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Biceps Tendonitis

What is Biceps Tendonitis

Inflammation of the Bicep tendon is known as Biceps Tendonitis. This condition mainly occurs due to friction in the bicipital groove (groove present on the anterior aspect of the humerus between greater and lesser tubercle) so this condition is also known as bicipital tendonitis.

The tendon may tear off at times secondary to degenerative changes in the latent case of biceps tendinopathy known as Biceps Rupture.

The biceps tendon may at times get inflamed at its insertion site near the elbow, which is again referred to as biceps tendonitis.

Anatomy Of Biceps

Biceps originate through two heads, the long head from the supraglenoid tubercle, it runs superiorly to enclose the head of the humerus, and then it runs down through the bicipital groove. The tendon is intraarticular but extra synovial with the help of a suspensory ligament that encloses the tendon during its intraarticular course. This particular head is more susceptible to friction injury in the bicipital groove.

The other (short) head originates from the coracoids process. The two heads unite to form the biceps belly. The muscle inserts at the radial tuberosity present on the medial side just below the neck of the radius bone. It gives off an aponeurosis that blends with the fascia on the medial aspect of the forearm.

Biceps Tendinopathy

Biceps tendinopathy results from several underlying pathologies and is rarely seen in isolation. It occurs as a result of the overuse of the injured or impinged tendon, shoulder instability, and abnormal shoulder alignment because of the wrong posture. Therefore, it coexists with pathologies like rotator cuff impingement syndrome, rotator cuff tears, Labral tears, SLAP lesions, and or shoulder instability.

This condition is common in sports that involve excessive shoulder use like swimmers, gymnasts, and other contact sports. Occupations that require frequent overhead shoulder activity or heavy lifting are at risk.

Symptoms of Biceps Tendonitis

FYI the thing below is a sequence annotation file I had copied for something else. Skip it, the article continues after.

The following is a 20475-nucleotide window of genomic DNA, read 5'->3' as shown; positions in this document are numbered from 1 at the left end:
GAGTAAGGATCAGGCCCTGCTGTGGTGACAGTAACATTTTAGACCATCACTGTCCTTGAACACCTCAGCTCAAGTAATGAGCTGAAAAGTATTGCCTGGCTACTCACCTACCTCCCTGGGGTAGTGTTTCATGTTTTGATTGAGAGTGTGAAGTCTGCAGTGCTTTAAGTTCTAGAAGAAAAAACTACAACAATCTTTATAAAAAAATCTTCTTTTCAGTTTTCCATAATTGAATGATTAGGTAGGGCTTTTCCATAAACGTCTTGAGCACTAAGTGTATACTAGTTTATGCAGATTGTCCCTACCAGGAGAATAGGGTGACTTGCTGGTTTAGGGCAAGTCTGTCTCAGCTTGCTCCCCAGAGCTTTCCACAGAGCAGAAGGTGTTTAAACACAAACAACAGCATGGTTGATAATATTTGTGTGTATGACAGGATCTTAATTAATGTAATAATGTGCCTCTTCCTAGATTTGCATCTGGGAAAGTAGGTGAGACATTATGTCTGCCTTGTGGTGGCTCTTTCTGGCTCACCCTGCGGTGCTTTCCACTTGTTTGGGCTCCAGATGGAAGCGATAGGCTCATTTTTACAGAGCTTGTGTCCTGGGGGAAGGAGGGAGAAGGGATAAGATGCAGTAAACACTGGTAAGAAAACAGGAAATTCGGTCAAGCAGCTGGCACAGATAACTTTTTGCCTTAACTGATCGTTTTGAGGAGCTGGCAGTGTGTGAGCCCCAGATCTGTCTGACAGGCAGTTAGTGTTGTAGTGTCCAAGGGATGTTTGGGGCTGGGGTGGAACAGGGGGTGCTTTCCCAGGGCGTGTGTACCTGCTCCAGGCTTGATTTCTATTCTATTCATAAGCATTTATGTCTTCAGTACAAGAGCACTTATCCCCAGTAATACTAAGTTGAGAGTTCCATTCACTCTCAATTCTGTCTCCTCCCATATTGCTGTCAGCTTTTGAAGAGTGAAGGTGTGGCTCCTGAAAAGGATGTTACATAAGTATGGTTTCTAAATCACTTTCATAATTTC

The common symptoms are-

  • Pain may be localized in the anterior shoulder region or maybe radiating down to the elbow.
  • Overhead activity reproduces the pain, especially movements like lifting the arm through the sides and taking the hand at the back of the head e.g. throwing action.
  • Patients may describe muscle weakness, clicking, or snapping with shoulder movements.


The condition can be easily diagnosed by an expert physiotherapist on the basis of the patient’s history, signs, and symptoms, and clinical examination. Though there may be other underlying pathologies that need a thorough evaluation of the shoulder joint.

An MRI may be needed at times to confirm the diagnosis.

Treatment of Biceps Tendonitis

The Physiotherapy Treatment aims at-

  • Pain and inflammation control and Protection

Activity modification: Patients are advised to avoid painful activities and avoid sleeping on the affected side with the help of a pillow.

Tapping: Tapping can be done to unload the painful structure and ease movement.

Ice: Icing is an effective way to reduce pain and swelling. Apply ice for 10-15 mins every 2-3 hours.

Other physiotherapy modalities and techniques can be used to control pain and inflammation.

  • Patient Education & Technique Correction

The physiotherapist will assess and discuss postures that a patient mostly stays in throughout the day and give proper ergonomic advice for postural correction.

  • Improve joint range of motion & flexibility

Once pain reduces considerably, the physiotherapist will assess muscle and joint flexibility and work on the deficits present.

  • Improve Joint Stability & Strength

As most of the time, joint instability is a major cause of bicipital tendinopathy, the physiotherapist needs to design a customized exercise protocol to address the instability issue.

  • Improve Neck & Thoracic Posture & Mobility

At times the neck and upper back posture and hypomobility can be the contributing factors for the abnormal positioning and movement pattern of the shoulder blade and shoulder joint. So these areas also need to be addressed to correct shoulder issues. An experienced physiotherapist will be able to diagnose the problem correctly and treat them effectively.

The treatment will vary depending on the functional requirements that meet the specific need of one’s shoulder.


The condition can be successfully rehabilitated with a well-guided exercise regime. The inflammatory versions i.e. tendonitis and tenosynovitis will respond quicker than the degenerative form i.e. tendinosis, where cell death within the tendon has set in. It is important to rehabilitate these tendon injuries since they are the most likely to rupture in the future. Concurrent injuries may also be present with biceps tendinopathy like rotator cuff tendonitis which needs to be addressed as well.

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